Fires are known for the destruction they can leave behind. The pure ferocity of a fire can endanger lives, rip through buildings and even masses of dry lands, making it something to be extremely cautious of. Only by understanding a fire and how it is fuelled, can we then understand how best to deal with it in an emergency - in the hope of reducing the damage caused and keeping people safe.
For a fire to burn, three elements have to be present. Without any one of these pieces to the fire puzzle, the chemical reaction known as ‘fire’ would not be possible. Firstly, fuel is needed. This is simply something that is flammable if subjected to heat above its flash point. The likes of oil, textiles and wood/paper are common fuels in many a fire both within the home and in public places. Heat is the second element required in this exothermic reaction. This can be in the form of an existing open flame, an exposed light that has been left on for a long period of time and even the sun – all of which are ever present in everyday activities. Finally an oxidizing agent is required – most commonly oxygen – which can accept new electrons; allowing the whole reaction to happen.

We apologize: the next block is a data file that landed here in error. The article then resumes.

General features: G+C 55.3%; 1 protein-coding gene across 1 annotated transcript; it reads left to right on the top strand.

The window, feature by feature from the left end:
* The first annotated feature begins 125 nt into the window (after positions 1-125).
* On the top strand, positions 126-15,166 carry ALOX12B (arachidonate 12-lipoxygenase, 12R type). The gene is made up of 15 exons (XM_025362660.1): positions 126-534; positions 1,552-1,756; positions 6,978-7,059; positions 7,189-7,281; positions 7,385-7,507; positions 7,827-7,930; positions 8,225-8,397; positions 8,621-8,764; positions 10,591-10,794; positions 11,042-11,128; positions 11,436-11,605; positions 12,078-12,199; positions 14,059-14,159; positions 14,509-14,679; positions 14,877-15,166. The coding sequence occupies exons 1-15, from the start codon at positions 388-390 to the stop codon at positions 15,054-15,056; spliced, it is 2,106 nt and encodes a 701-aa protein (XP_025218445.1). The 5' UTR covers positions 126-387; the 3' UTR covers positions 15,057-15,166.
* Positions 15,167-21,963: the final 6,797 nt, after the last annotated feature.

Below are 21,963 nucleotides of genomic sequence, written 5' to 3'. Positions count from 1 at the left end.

Fire can start accidentally in even the safest of environments. Due to the rapid reaction between these three elements, trying to contain and extinguish a fire can be extremely difficult and potentially life threatening. Depending on the type of fuel available to allow a fire to burn, there are a number of different ways in which small fires can be tamed. Most commonly used are fire extinguishers. These can help to put out the likes of oil and fat fires with the use of CO2 extinguishers, wood and textiles with the use of powder extinguishers and electrical fires with the use of foam extinguishers. It is essential to know which type of extinguisher should be used for a specific fire as opting for the wrong one – like using a water extinguisher on an electrical fire – could actually evoke more damage.
Fire Safety Blankets
Fire safety blankets are an alternative to fire extinguishers. These can be placed over small contained fires to inhibit the availability of oxygen – thus starving the flames of one pf the key elements needed to sustain a fire. The fire safety blanket is made from a fire retardant material which can be placed immediately over the flames; smothering it. With wall mounting options, these blankets offer a quick response in the event of a fire. They can also be used to wrap around people stuck within a flaming area to offer protection against the heat and flames.
In the event that a fire becomes uncontrollable and the safety of any single person becomes jeopardised when trying to manage the flames, the fire brigade must be called. Thinking smart could reduce the damage caused and could stop any fatalities!
If you are looking to improve your protection against fire and would like further information about fire safety blankets, please speak to an advisor of the Be Safe Direct team by calling 0845 604 5653.